No firearm in the United States has evolved as much as the turkey hunting shotgun. Once upon a time, we grabbed the same shotgun used for ducks, geese or pheasants, and simply went turkey hunting. The need for a shotgun dedicated specifically to turkey hunting didn’t enter most hunters’ minds, but things change.
The surge in turkey populations and resulting popularity of spring turkey hunting in the past thirty years has changed the shotgun landscape. A turkey gun quickly became a semi-automatic or a pump-action with a camo-covered stock, many times with optics mounted on the shotgun. Then something else happened; turkey hunters began to demand ultra-tight patterns at extreme distances.
With the head and neck on a wild turkey being the vital area for a shotgun, the trend began to center around putting the highest number of pellets possible in that area. Choke tubes like Trulock and Jebs, along with new shotshell technology, such as Winchester’s Longbeard XR and Federal Premium’s TSS loads, made patterns tighter and ranges longer. Fifty yards became the new 40 and 60-yard kills now seem common place.
As I have said many times before, this is all well and good if the gobbler we are taking a bead on is beyond the 30-yard line. When the turkey steps out in your face—sometimes a matter of feet and not yards away—that ultra-tight shooting shotgun becomes a problem. If the turkey takes one step as you pull the trigger, you’ve probably missed.
Now we have an addition to this equation in the form of a relatively new method of gobbler hunting known as fanning, or reaping. Hunters take advantage of the spring gobbler’s aggression at seeing another tom in his backyard, and they run in to bring the fight to this trespasser. The hunter is making use of a spread turkey fan by hiding behind it and waiting until the gobbler gets close—sometimes it is very close, like shaking hands close.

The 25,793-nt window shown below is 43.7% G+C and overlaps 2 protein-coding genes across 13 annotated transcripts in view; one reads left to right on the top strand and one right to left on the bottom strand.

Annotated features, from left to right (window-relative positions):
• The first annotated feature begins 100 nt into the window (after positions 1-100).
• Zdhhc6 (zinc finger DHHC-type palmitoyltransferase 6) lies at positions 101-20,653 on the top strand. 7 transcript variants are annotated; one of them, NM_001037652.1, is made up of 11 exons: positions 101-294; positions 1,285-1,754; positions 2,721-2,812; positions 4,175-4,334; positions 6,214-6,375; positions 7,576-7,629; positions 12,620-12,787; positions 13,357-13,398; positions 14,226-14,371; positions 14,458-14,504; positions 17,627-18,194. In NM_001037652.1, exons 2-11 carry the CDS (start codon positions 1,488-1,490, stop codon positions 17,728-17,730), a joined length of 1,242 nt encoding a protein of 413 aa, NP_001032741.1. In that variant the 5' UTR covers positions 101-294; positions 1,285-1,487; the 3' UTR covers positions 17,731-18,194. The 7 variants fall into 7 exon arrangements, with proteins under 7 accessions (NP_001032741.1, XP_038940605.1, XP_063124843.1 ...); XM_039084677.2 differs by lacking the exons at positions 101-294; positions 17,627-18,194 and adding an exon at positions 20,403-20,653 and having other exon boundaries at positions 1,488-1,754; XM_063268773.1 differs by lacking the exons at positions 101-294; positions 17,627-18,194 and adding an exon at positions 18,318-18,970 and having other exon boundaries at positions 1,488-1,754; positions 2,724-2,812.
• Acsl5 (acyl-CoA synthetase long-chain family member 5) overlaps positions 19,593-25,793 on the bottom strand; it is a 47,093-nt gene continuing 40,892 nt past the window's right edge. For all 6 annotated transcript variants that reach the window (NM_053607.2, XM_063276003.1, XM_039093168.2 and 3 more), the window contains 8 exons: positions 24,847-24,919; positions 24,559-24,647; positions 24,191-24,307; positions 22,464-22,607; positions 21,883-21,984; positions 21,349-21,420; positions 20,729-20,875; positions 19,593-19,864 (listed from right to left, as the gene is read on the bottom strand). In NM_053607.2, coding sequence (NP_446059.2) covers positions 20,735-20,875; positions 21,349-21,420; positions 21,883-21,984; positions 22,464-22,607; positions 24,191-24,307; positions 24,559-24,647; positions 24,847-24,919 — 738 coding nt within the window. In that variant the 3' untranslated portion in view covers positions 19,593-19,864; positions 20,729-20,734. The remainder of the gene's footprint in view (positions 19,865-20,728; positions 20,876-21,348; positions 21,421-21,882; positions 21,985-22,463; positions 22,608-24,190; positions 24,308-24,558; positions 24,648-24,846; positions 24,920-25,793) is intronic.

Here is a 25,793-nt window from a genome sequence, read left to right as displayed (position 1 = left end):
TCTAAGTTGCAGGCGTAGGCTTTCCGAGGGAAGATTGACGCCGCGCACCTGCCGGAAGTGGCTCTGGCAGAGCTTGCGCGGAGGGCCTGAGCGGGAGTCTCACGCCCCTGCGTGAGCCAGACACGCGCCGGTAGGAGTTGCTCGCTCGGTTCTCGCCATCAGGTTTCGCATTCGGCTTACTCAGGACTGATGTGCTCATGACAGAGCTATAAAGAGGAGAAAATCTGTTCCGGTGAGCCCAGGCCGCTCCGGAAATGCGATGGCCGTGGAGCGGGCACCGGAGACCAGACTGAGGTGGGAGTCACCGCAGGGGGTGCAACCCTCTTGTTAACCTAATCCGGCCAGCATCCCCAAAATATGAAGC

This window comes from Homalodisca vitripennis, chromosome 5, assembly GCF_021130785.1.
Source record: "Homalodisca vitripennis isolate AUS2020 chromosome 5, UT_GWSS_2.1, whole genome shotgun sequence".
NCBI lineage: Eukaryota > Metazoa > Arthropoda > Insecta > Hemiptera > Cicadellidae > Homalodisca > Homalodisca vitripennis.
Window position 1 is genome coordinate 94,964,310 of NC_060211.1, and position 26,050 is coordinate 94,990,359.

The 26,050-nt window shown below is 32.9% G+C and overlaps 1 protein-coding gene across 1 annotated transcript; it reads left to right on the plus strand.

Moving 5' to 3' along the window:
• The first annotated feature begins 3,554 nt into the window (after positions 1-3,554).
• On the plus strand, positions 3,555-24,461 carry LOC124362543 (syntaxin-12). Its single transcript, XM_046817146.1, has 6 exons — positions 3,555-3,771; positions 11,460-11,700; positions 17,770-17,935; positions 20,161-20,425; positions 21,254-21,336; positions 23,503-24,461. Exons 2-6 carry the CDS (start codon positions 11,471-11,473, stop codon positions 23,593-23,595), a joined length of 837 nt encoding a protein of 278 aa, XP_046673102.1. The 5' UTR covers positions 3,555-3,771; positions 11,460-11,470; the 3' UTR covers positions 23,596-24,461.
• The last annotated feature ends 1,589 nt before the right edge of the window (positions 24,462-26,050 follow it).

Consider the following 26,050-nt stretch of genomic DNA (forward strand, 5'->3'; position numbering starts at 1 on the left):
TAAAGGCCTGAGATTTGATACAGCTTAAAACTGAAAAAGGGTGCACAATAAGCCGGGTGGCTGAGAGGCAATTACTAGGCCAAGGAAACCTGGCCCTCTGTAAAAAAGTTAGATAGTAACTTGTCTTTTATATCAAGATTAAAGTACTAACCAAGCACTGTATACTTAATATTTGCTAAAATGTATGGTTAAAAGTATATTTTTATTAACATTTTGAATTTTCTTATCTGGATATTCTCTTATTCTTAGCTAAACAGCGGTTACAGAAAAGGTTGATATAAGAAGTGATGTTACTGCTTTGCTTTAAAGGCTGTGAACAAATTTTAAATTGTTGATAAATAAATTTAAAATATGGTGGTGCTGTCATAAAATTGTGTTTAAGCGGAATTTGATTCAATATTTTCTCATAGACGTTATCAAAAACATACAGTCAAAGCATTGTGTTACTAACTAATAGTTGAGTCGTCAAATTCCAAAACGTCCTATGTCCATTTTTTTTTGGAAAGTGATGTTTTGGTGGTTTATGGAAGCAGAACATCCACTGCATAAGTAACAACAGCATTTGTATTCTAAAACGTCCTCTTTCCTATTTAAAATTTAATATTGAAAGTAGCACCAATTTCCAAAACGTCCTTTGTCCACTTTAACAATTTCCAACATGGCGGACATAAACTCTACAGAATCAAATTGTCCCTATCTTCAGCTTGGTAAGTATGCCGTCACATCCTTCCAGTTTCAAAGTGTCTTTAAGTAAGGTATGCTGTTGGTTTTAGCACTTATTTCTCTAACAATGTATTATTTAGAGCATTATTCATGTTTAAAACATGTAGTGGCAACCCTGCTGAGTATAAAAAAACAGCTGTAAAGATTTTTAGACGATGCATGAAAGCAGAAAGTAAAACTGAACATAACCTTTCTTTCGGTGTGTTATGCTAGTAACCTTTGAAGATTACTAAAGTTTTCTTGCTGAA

Reaping brings up the same dilemma of the “too close” turkey; you need a choke for when the gobbler is calling you long distance, and one for when he is up close and personal. David Miller, Shotgun Product Manager and Pro Shooter at CZ-USA had an idea for a solution.
“The method of turkey reaping gave me the idea for this gun” Dave said. “I saw guys miss shots on turkeys up close, less than twenty yards, with XF chokes. I saw the need for the flexibility to be able to take turkeys at 40 feet or 40 yards; this is how we came up with the CZ-USA Reaper Magnum.”
The Reaper Magnum is an over/under shotgun with 26-inch barrels, and the tang-mounted safety is integrated with the barrel selector. This makes it easy to switch barrels on the fly for those times you may be in a tense duel with a big gobbler—one flick of your thumb and you’ve selected the other barrel. The Reaper Magnum is finished in Realtree APG camo, and comes ready to attach QD sling swivels; every turkey hunter needs a sling.
Another great feature of the Reaper Magnum is its low-profile Picatinny-style rail added to the 8mm ventilated rib. As I mentioned earlier, optics on turkey guns are becoming increasingly popular, but they sometimes have to be mounted high on top of the rib of the shotgun. This makes it difficult for the shooter to have the good cheek weld on the stock that we want when shooting a shotgun. The low-profile Picatinny rail on the Reaper Magnum, along with the proper optic, can help with this. I found the Burris Fast Fire 3 red-dot optic to be a good choice to mount on the Reaper Magnum.
The 26-inch barrels on this gun were very maneuverable and handy in the turkey woods, and I thought the selector switch worked like a charm. The Reaper Magnum ships with five chokes, and with the Mobile choke system you have a wide variety of aftermarket choke tubes to choose from. I installed a Trulock choke made for shooting the new Federal HeavyWeight TSS #9 shot load and was very happy with it.
For the open barrel on the Reaper Magnum, I did something a little different. Following Dave Miller’s advice, I stayed with the Cylinder Bore choke tube supplied with the shotgun. For the shotshell in this barrel I chose an Aguila 2¾-inch, 1 1/8 of #6 shot. Do you really need a 3-inch Magnum load on turkeys under 10 yards? I don’t think so. If you choose a more standard shell for these close encounters, I think you will agree.Whether you chose to try reaping for turkeys or not, the CZ-USA Reaper Magnum is definitely worth checking out if you’re in need of a reliable turkey gun. You’ll be covered from 40 feet to 40 yards